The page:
Professor Murmann's Blog: AOM 2013: Two workshops I am participating in: History and Design Evolution

AOM 2013: Two workshops I am participating in: History and Design Evolution

History and Strategy: Toward an Integration of Theory and Method History and Strategy

New Presentation Slides for Download. Click here.
Program Session #: 80 | Submission: 14401 | Sponsor(s): (BPS, MH, TIM)
Scheduled: Friday, Aug 9 2013 11:45AM - 1:45PM at WDW Swan Resort in Swan 10


Organizer: Steven Kahl; Dartmouth College (TUCK);
Organizer: Brian S. Silverman; U. of Toronto;
Participant: David A. Kirsch; U. of Maryland;
Participant: Huseyin Leblebici; U. of Illinois;
Participant: J Peter Murmann; Australian School of Business, UNSW;

While historical research has played a central role in the development of the strategy literature, it remains underrepresented in strategy journals. This PDW explores how historical analysis can inform strategy research. As the strategy field continues to develop dynamic models of strategy, the historical perspective can provide unique perspective, and could potentially even develop a history-based theory of strategy. Yet, doing historical research in strategy faces methodological challenges given its different approach to the development of theory and use of evidence. Consequently, this PDW addresses the different opportunities available to strategy scholars to engage in the historical method. The format of the PDW is a combination of 1) presentations in which scholars experienced in conducting historical analysis within the strategy and organizational fields discuss the challenges of doing this work and 2) interactive breakout sessions in which participants break into smaller groups to discuss design of a historical study in topical strategy research areas, such as dynamic capabilities and industry evolution. These breakout sessions will help identify how the historical approach can make novel theoretical contributions and reveal roadmaps for pushing this work further.

Search Terms: History/Historical Analysis , Strategy , Theory and Methods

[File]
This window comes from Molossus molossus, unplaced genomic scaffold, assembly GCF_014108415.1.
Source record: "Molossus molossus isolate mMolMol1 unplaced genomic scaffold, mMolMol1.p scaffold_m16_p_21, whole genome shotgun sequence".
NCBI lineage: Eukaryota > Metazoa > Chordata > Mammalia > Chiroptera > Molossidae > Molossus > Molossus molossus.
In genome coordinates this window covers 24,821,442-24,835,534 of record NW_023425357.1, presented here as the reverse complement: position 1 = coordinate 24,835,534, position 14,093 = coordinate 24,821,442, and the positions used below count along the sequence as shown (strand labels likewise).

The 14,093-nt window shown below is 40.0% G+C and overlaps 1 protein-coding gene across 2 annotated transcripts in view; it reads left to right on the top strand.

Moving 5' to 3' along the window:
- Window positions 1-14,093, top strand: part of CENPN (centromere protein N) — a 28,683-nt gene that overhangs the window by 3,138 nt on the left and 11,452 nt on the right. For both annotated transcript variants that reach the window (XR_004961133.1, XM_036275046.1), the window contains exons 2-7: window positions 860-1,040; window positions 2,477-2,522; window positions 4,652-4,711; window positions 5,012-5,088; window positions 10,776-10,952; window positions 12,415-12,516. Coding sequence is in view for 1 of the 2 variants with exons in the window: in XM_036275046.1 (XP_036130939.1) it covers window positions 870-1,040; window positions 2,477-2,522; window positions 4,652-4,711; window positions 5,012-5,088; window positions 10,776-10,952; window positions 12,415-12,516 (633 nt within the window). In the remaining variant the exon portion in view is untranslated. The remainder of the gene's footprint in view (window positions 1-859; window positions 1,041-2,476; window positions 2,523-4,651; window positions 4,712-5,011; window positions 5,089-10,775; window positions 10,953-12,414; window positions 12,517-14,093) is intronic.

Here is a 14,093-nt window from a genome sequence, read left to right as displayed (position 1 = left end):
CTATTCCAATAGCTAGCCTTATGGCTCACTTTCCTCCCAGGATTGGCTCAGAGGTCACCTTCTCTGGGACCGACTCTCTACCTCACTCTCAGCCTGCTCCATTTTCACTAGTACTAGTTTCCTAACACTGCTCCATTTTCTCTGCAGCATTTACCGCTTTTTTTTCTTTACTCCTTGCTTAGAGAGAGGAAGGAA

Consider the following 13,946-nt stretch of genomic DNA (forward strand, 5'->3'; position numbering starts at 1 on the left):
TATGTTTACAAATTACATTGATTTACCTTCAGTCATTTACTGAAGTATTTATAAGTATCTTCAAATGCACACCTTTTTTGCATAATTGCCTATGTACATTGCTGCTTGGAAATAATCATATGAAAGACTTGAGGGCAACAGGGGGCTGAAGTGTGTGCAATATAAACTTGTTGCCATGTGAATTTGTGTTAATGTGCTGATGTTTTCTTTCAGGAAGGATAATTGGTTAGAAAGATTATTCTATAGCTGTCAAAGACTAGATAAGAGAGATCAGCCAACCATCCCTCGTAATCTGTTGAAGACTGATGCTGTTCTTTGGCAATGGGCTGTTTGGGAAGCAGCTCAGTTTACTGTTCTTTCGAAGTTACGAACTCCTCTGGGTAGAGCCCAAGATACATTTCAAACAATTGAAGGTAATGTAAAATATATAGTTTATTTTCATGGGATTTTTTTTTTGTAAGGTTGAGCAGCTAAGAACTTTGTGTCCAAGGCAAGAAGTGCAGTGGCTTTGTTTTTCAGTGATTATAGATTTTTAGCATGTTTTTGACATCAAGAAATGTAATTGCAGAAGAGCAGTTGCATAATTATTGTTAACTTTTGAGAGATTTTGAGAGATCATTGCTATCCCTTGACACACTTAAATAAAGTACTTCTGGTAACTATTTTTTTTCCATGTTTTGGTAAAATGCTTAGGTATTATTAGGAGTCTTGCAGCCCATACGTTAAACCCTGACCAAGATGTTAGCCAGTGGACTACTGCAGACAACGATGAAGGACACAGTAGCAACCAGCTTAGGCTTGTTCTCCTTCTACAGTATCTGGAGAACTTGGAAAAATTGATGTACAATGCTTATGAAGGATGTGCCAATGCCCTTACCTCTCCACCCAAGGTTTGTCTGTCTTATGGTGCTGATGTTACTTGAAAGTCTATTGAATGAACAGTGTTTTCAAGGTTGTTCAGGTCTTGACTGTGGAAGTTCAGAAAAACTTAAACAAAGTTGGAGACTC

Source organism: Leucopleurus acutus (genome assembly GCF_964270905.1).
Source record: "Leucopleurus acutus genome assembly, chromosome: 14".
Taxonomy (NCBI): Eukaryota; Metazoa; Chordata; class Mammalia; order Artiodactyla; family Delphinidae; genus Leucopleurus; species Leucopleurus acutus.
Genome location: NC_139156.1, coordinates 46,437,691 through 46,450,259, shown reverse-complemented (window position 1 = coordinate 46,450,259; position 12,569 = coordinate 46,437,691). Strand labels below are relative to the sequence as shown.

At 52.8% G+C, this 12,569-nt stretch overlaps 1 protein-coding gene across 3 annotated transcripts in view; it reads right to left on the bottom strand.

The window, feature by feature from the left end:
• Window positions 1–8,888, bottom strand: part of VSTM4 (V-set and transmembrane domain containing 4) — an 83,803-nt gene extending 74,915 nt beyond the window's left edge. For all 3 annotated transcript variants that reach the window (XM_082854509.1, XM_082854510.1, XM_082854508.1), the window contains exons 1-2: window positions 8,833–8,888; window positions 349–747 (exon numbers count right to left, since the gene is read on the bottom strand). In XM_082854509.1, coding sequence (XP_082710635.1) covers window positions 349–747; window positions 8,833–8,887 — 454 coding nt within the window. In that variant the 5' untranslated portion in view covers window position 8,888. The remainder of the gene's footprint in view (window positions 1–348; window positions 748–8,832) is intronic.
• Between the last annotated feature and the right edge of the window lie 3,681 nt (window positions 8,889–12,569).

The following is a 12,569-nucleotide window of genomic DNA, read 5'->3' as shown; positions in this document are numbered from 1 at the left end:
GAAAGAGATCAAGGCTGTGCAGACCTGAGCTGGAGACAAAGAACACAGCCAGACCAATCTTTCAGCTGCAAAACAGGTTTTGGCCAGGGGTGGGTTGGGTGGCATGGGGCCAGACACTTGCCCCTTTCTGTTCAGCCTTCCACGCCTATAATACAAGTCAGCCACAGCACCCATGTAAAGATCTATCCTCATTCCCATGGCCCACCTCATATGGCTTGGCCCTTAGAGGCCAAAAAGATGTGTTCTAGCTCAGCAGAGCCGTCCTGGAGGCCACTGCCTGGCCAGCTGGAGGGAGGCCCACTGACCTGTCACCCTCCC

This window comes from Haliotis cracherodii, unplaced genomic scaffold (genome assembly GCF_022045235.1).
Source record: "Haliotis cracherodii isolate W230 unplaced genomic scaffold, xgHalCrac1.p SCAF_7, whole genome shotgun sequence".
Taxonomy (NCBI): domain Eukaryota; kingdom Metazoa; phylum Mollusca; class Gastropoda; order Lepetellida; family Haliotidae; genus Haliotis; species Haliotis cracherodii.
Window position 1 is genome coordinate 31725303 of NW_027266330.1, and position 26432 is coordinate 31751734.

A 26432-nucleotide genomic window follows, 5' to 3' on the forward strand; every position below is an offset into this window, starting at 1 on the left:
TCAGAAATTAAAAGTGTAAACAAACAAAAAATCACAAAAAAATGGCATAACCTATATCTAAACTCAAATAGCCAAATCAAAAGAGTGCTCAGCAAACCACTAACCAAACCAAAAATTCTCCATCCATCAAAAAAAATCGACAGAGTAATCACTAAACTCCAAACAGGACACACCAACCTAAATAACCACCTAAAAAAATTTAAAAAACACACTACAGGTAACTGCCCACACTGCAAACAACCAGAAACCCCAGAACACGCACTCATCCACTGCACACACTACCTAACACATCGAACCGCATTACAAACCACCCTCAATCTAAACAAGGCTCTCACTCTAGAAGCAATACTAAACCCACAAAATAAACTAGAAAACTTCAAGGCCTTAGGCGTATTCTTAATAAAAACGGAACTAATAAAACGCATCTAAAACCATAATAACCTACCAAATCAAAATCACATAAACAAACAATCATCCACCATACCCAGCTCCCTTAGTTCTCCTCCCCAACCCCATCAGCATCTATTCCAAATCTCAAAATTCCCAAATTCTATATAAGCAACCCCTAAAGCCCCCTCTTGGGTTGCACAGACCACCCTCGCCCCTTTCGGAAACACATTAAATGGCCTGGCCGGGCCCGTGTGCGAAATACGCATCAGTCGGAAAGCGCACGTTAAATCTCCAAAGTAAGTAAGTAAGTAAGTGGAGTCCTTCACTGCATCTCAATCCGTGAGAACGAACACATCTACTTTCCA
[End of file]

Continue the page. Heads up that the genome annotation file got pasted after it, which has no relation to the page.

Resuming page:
Architectural Strategy and Design Evolution in Business Ecosystems: Opportunities and Challenges
Ecosystem Design and Strategy

Program Session #: 279 | Submission: 10331 | Sponsor(s): (TIM, BPS, ENT, OMT)
Scheduled: Saturday, Aug 10 2013 10:15AM - 12:45PM at WDW Swan Resort in Swan 3

Organizer: Richard Tee; EPFL;
Organizer: Christopher L Tucci; Ecole Polytechnique Fédérale de Lausanne;
Organizer: C. Jason Woodard; Singapore Management U.;
Panelist: Rahul Kapoor; U. of Pennsylvania;
Panelist: Andrea Prencipe; Luiss Guido Carli U.;
Discussant: Carliss Baldwin; Harvard U.;
Discussant: J Peter Murmann; Australian School of Business, UNSW;
Moderator: Elizabeth J. Altman; Harvard Business School;
Panelist: Arnaldo Camuffo; Bocconi U.;

In the last few years, we have seen increased attention to business ecosystems and related phenomena such as industry architectures, platforms, and value networks. While these phenomena present exciting research opportunities, they also raise daunting challenges. For example, business ecosystems are often characterized by complex structures (e.g., intricate links, nested layers, and fuzzy boundaries), as well as complex dynamics (e.g., co-evolution of strategic behavior, technology, and competitive outcomes). Reasoning about strategic design choices in such turbulent environments is difficult and uncertain. Yet, the way an ecosystem’s participants shape the artifacts they produce and their relationships with each other can profoundly affect the ecosystem’s evolutionary trajectory. And while the significance of these design choices has been recognized, the theoretical and methodological tools needed to study them rigorously remain underdeveloped. This PDW aims to address this gap in two ways. First, we will examine the existing body of scholarship that bears on the topic of how firms navigate and strategize in business ecosystems, with an eye toward identifying open research questions that hold particular promise. Second, we will discuss how the emerging research community on business ecosystems can begin to address these questions, with an emphasis on the required advances in architectural representation techniques, data collection, and empirical analysis.

Search Terms: business ecosystems , architectural strategy , design evolution